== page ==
Radhika Apte On ‘A Call to Spy’ and the Fight for Equality On & Off Screen

Radhika Apte - A Call to Spy

There are very few people on this Earth for whom I will actively wake up at 5:00 AM. Okay, maybe more like 5:40 AM after hitting the snooze button a couple of times. Radhika Apte happens to be one of them.

Last week, I dragged my baggy-eyed, tired self out of bed, washed my face, dabbed on a little concealer, and sat in front of my laptop waiting for her glorious self to arrive in my zoom chat box. I was totally playing it cool up until she appeared right in front of me – fresh-faced, charming, happy, and extremely sweet. I mean, I was speaking to Netflix India’s darling, a critically acclaimed actor, and for me, a South Asian role model who has had a graceful, honest, and down-to-earth presence in global media.

I immediately stumbled over my first question asking her to share bits of information about her film “Call to Spy,” directed by Lydia Dean Pilcher. The film, inspired by real events, follows the stories of three women who worked as spies for Churchill’s Secret Army. Radhika Apte plays Noor Inayat Khan, a British spy in World War II who served in the Special Operations Executive as a wireless operator. She talked about the preparation and research that went into playing the role, and discussed the difficulties of learning French (I can totally relate).

There is a scene in the film when Vera Atkins, played by Stana Katic, asks Noor why she joined the Women’s Auxilliary Air Force. Noor responds, “we all play a part.” I asked Apte what part does she play in cinema, particularly as a South Asian woman. Her answer (some of which I had to transcribe) left me impressed.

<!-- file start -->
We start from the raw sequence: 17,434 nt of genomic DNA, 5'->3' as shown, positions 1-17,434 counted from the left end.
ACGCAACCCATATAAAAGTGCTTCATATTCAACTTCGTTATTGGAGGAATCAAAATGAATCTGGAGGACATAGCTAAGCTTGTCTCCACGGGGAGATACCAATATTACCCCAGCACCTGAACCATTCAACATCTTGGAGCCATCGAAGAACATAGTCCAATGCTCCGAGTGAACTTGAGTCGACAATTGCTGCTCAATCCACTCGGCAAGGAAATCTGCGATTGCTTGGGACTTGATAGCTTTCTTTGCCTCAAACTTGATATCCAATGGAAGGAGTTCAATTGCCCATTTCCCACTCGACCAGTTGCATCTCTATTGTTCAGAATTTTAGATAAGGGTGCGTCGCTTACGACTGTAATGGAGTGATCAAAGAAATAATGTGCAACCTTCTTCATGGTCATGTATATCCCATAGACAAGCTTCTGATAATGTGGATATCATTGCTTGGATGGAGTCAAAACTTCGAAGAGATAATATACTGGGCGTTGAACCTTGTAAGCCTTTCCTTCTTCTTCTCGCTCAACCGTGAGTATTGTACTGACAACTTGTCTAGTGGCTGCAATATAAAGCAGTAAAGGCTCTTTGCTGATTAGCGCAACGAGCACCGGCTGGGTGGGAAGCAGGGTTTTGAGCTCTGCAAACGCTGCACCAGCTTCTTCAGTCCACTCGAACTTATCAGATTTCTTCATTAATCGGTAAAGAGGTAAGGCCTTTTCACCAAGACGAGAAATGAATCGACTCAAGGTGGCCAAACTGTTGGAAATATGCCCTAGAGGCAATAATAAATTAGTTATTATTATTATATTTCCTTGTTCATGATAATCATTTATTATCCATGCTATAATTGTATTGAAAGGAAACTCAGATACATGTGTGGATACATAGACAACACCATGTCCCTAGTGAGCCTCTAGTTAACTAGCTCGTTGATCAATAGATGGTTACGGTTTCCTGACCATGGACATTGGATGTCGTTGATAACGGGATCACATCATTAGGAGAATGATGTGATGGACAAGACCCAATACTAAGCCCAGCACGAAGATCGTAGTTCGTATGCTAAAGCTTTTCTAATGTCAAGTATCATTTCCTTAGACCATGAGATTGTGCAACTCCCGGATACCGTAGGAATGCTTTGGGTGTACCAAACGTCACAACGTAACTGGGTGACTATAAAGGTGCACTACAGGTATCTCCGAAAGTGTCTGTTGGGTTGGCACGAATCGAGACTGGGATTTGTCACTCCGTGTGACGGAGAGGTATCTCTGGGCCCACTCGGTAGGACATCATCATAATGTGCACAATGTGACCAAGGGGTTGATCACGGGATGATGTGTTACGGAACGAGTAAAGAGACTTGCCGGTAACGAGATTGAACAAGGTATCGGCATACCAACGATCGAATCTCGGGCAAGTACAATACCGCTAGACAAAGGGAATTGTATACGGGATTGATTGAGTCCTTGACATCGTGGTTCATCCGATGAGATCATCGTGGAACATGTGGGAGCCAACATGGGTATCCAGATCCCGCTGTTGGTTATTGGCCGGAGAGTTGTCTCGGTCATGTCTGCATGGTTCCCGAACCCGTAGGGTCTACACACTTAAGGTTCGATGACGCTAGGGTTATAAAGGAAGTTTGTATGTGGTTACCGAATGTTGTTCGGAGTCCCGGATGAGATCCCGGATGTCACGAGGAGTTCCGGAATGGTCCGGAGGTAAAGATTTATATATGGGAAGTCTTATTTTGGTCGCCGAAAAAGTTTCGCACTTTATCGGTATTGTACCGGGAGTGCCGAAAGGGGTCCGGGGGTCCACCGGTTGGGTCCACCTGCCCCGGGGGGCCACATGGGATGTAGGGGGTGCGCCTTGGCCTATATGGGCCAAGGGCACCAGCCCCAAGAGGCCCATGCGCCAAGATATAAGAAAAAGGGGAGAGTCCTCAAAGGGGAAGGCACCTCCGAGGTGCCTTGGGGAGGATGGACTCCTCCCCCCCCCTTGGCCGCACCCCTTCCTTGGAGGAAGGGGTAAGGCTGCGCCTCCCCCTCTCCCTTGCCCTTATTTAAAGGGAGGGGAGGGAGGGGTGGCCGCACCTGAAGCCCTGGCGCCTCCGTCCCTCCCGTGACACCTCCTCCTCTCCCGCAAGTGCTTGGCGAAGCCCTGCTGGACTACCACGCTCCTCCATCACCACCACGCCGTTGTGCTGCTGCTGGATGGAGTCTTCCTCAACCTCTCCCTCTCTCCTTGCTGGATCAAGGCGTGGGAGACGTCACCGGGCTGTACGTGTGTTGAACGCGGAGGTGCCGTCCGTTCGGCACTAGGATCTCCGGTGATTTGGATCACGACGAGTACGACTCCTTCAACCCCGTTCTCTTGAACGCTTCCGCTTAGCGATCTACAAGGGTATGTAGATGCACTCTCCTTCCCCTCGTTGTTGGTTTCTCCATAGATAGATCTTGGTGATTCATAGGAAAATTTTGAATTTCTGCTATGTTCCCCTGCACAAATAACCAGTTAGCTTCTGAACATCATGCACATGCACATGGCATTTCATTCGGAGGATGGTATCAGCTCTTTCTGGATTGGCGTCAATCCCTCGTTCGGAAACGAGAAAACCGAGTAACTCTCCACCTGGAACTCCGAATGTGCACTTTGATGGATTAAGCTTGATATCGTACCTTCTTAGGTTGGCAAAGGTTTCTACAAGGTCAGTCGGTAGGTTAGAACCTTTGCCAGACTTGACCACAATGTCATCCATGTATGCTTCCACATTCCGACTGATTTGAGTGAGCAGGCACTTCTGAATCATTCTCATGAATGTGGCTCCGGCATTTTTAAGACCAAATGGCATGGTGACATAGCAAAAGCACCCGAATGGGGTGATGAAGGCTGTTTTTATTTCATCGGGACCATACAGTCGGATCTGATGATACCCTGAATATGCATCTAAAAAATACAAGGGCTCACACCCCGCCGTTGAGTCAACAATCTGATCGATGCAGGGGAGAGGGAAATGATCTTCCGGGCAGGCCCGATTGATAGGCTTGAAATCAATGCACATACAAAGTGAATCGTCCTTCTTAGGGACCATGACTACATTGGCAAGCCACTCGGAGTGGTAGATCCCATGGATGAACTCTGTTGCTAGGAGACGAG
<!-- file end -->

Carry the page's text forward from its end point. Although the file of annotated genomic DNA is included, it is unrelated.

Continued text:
“I understand that as a film actor, you have a responsibility. But that can’t be my motive – to find liberation for my color, my gender – it can’t be the reason why I’m in film. It’s not the other way around. I don’t think I need to do certain things because that’s my motive. That’s just my everyday! I have to fight for my gender, for my color everyday! To not compromise is something that I have to do everyday. Whether I’m in films or not in films, it doesn’t matter. I think we all need to fight for equality always…”

During our conversation, her point about the global reach of cinema felt incredibly important.

Watch the rest of the interview above to hear Radhika Apte delve into life during COVID-19 and some very exciting upcoming writing projects! Or for my tens of fans, you can watch me trying not to fangirl too much, or at least be a little more subtle. “A Call to Spy” is available on VOD now.

By Nimarta Narang

Born and raised in Bangkok, Thailand, Nimarta grew up devouring Hindi movies, coming-of-age novels and one too many psychology textbooks. … Read more ›